>> 17 October 2012
First Minister Alex Salmond today welcomed a Supreme Court ruling that will now allow the Aberdeen Western Peripheral Route (AWPR) to proceed as a “just ruling” for the north east that will bring in billions to the local economy and create 14,000 jobs.
Mr Salmond said it was now time to “crack on and deliver” the project after ministers won a legal battle with protesters against the AWPR with a unanimous rejection of their appeal by Supreme Court justices. The decision brings to an end to the legal challenges available to the protesters.
The First Minister visited Aker Solutions in Aberdeen to announce that the AWPR will now be brought together with the Balmedie to Tipperty road scheme as a single construction project under one NPD contract, ensuring best value for money for the public purse.
He confirmed that work on the extended project would begin immediately, with prior information notices to be issued this week and drilling works to commence on site next month. The project will go to tender early next year, with works now expected to be completed by spring 2018.
The construction contract will stipulate that all job opportunities must be advertised through local job centres and all sub contracts to be tendered must be advertised on the Public Contracts Scotland web portal. As with other major contracts, minimum requirements will be set for apprentices, graduate trainees and jobs, securing wider benefits for the local community.
Mr Salmond said:
“The decision by the Supreme Court is a just ruling for the north east of Scotland and an opportunity for Scotland that marks the end of five incredibly frustrating years for the vast majority of people who are behind this ambitious project.
“Over the next three decades, the AWPR and the Balmedie to Tipperty road schemes are expected to bring in an additional £6 billion to the local economy, creating around 14,000 new jobs. It is therefore crucial that we crack on and deliver these vital and frankly long overdue infrastructure projects.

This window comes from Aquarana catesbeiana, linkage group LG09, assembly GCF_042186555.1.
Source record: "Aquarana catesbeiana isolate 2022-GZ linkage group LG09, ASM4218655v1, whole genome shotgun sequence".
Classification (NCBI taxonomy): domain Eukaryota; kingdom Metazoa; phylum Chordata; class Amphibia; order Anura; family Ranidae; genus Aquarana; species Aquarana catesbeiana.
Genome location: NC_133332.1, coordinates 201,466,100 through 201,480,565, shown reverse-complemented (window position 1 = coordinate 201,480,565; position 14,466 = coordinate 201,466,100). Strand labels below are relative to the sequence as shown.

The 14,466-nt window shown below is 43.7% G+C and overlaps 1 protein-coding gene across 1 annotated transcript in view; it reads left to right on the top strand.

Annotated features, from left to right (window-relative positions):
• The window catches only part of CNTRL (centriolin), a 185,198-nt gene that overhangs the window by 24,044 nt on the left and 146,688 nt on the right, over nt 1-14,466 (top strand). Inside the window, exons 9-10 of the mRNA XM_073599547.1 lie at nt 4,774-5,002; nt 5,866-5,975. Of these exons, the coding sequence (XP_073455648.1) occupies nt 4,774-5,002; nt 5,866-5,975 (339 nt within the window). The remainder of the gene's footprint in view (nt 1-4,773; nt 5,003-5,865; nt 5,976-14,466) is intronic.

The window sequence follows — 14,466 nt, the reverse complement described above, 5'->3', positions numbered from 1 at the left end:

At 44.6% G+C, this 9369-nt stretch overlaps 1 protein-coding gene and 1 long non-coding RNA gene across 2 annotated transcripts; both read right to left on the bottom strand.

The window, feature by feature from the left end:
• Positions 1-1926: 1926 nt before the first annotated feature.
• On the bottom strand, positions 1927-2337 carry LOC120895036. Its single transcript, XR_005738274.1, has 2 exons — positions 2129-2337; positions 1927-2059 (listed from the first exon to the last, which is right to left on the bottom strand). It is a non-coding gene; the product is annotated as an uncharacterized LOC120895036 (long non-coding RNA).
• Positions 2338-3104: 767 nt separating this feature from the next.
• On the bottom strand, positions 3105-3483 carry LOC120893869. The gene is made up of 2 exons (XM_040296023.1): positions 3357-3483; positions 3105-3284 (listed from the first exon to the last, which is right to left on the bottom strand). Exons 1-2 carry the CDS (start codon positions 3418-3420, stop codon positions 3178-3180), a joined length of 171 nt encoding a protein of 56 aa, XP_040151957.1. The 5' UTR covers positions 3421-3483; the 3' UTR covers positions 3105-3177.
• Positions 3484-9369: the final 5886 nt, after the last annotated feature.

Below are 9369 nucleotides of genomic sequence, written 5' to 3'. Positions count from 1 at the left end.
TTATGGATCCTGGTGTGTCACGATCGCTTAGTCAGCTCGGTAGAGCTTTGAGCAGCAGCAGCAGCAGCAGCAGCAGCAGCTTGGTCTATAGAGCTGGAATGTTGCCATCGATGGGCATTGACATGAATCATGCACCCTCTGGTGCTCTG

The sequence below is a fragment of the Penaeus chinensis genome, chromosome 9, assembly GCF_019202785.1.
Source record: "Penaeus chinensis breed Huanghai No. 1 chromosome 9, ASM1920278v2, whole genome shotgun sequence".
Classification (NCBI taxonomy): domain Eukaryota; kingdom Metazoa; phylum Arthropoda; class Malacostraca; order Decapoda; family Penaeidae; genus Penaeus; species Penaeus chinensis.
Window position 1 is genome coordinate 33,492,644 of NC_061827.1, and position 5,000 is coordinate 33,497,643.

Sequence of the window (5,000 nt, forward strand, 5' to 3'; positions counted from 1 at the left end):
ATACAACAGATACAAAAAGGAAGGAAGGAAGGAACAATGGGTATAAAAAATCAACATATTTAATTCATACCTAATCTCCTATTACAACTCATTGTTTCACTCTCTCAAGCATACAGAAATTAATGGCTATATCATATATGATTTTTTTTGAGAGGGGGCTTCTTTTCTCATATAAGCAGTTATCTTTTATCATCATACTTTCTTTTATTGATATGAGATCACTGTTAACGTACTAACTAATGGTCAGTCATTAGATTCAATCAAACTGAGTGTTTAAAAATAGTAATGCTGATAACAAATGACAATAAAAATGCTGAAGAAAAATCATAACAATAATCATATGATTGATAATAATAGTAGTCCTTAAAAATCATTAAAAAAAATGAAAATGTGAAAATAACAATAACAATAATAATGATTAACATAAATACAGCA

“The minority who have held up the AWPR have had many days in court – not to mention a protracted public local inquiry – and they have lost on every occasion. Now that their challenge has come to an end, our focus is now to move on from these unwanted legal problems and make quick progress for the people of the north east – they have waited long enough.
“Work will now proceed apace, and I am delighted to announce that a prior information notice signalling the start of procurement for the project will be published in the coming days with investigative drilling set to begin on site next month. We anticipate that this long-awaited project will be underway in 2014 and complete by the spring of 2018.
“Quite clearly, these unwanted delays will result in a substantial increase in the overall cost of this project, but its value to the north east and wider Scottish economy is such that it must go ahead. Work will now begin to quantify the total project costs and we will update Parliament with revised figures as soon as possible.
“When it is finished, the AWPR/Balmedie-Tipperty project will bring economic, environmental and road safety benefits to the area as well as improving the integration of public transport and access to Aberdeen. The time for debate is over, let’s deliver a project for the people of the north east that will make us all proud.”
Matt Corbin, managing director of the subsea business within Aker Solutions, said:
“As one of the largest employers in the north-east of Scotland we have more than 2,300 people travelling to and from our offices in Dyce, Portlethen and the city centre. The AWPR will ensure better, faster and more efficient travel in the region.
“Not only by easing congestion in and around Aberdeen and improving road safety and access but by linking key locations such as outlying communities, the airport and major industrial areas, it will ensure the region’s economy can continue to flourish.”
Tom Smith, Chair of Aberdeen City and Shire Economic Future, added:
“At long last, the work to make this road a reality can begin in earnest. On completion, the north-east of Scotland which has continued to perform well despite the economic challenges, will be better served with fit-for-purpose infrastructure.
“Delivery of the local development plans and key projects such as Energetica, as well as hot-spots such as the Haudagain and Dyce Drive all hinge on the AWPR. We will now start to see major advances on these as the road gets underway.
“In addition to the recognised significant economic benefits, a better road infrastructure means greatly improved conditions for drivers, with a road built for the purpose of bypassing the centre of Aberdeen. This will lead to fewer accidents on the rural roads used as alternatives to the gridlocked A90 at peak times and beyond, as well as a reduction in fuel costs and journey times which have cost the economy millions in the intervening years.”